The president again dismissed the virus, saying, “when you catch it, you get better,” ignoring the more than 212,000 people in the United States who did not get better and died from it.
Fellow Republicans exhibited increasing frustration with the president’s casual approach to the virus that has now infected not just himself and the first lady but two dozen other high-ranking officials, campaign aides, advisers and Republican senators who attended White House events. Senator Mitch McConnell of Kentucky, the majority leader, even indicated that he was boycotting the White House because of its lax handling of the virus.
“I haven’t actually been to the White House since August the 6th because my impression was that their approach to how to handle this is different from mine and what I suggested that we do in the Senate, which is to wear a mask and practice social distancing,” Mr. McConnell told reporters.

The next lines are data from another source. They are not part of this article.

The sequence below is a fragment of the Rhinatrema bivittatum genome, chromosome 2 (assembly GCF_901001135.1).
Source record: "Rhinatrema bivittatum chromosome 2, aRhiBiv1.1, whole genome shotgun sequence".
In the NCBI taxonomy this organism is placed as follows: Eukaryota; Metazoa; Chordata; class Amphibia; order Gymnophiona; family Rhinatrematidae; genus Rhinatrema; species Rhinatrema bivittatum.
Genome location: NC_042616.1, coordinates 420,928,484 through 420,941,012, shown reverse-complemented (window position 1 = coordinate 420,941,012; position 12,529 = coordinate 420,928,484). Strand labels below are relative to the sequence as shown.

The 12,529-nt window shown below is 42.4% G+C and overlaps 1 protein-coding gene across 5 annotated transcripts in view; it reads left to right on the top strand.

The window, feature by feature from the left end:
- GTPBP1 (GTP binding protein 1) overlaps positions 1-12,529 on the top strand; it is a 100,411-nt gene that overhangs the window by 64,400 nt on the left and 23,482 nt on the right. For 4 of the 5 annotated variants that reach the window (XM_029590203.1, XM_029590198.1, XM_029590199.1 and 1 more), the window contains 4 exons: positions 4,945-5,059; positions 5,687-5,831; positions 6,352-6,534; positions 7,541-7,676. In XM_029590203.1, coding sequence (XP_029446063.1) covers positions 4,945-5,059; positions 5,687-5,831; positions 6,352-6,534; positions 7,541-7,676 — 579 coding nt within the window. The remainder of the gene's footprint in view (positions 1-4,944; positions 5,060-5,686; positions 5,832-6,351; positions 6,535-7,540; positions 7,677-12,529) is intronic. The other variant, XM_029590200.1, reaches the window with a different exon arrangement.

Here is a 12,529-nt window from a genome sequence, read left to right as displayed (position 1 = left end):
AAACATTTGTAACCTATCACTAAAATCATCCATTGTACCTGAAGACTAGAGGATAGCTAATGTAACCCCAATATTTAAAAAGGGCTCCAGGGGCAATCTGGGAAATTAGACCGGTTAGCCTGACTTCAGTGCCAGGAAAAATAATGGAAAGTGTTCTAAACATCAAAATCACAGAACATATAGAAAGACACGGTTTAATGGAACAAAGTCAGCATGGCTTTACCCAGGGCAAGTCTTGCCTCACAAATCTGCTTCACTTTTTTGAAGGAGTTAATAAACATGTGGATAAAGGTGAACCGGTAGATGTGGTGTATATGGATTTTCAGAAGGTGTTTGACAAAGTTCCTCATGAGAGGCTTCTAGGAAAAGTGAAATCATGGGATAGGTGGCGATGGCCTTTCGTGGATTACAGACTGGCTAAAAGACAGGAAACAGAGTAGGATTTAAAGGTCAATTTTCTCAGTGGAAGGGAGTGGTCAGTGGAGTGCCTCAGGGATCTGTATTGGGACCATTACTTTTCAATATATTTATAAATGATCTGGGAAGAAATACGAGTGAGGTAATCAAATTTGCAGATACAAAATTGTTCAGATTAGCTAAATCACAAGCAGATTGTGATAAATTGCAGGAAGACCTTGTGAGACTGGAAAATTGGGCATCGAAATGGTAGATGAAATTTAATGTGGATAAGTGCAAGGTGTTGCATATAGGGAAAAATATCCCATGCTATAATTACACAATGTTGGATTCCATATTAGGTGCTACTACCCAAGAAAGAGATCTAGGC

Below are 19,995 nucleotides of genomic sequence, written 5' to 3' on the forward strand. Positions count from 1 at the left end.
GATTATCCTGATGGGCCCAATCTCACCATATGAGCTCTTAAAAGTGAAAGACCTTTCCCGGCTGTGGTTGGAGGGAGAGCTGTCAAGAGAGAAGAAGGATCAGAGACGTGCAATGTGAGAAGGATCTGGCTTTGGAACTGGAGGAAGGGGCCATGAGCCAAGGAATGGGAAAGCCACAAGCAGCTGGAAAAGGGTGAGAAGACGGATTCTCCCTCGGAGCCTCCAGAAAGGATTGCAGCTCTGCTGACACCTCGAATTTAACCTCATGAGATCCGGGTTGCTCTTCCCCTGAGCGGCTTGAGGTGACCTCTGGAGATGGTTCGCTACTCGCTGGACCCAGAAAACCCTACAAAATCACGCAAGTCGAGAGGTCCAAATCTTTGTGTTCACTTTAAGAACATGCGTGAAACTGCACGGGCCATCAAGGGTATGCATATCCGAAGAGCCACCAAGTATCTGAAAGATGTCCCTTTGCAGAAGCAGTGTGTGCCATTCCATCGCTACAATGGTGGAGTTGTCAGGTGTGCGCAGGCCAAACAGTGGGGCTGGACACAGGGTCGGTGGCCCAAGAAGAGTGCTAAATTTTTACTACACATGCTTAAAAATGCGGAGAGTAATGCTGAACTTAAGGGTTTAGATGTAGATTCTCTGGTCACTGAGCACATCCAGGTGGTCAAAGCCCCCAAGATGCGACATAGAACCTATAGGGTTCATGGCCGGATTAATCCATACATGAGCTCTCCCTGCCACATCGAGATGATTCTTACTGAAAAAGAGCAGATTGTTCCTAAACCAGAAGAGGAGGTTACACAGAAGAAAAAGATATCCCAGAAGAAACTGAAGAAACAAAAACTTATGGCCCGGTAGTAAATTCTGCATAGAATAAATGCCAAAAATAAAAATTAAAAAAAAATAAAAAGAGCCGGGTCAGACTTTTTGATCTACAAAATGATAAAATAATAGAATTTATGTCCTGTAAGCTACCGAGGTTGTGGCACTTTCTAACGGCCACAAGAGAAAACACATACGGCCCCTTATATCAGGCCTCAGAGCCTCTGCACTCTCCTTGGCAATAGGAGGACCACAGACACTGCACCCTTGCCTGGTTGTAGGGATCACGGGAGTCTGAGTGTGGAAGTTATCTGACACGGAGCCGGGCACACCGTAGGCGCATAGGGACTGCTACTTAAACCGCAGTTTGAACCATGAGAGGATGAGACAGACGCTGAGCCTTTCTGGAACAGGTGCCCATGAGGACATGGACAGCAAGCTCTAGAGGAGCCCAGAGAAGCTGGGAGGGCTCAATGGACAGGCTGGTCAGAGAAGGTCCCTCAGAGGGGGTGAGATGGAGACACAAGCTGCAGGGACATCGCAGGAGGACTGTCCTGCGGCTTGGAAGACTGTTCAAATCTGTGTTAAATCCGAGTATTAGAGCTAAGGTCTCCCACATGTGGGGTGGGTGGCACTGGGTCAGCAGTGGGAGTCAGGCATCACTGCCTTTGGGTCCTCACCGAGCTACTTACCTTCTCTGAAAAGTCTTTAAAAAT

That's sure to infuriate the super-spreader in chief when he sees it repeated on FauxNews, but it's probably good advice for everyone.
Mr. Trump’s doctors have said he has not experienced fever in days, but the dexamethasone steroid he is taking is known to hide a fever. White House aides privately expressed concern about whether the president’s animated mood in recent days stemmed from the dexamethasone. Doctors not involved with the president’s care said it could have a significant effect on a patient’s behavior.
Dr. Negin Hajizadeh, a pulmonary/critical care physician at Northwell Health, noted that the majority of Covid patients receiving dexamethasone are on mechanical ventilation and in a state of induced coma, so they do not exhibit any behavioral side effects. But, she said, large studies show that generally 28 to 30 percent of patients will exhibit mild to moderate psychiatric side effects like anxiety, insomnia, mania or delirium after receiving steroid treatments, and about 6 percent may develop psychosis.
“When we prescribe steroids we warn our patients: ‘This may cause you to feel jittery, might cause you to feel irritable,’” Dr. Hajizadeh said. “We will tell family members, especially for our older patients, ‘This may cause insomnia, this may cause changes in eating habits and, in extreme cases, mania and impaired decision making.’”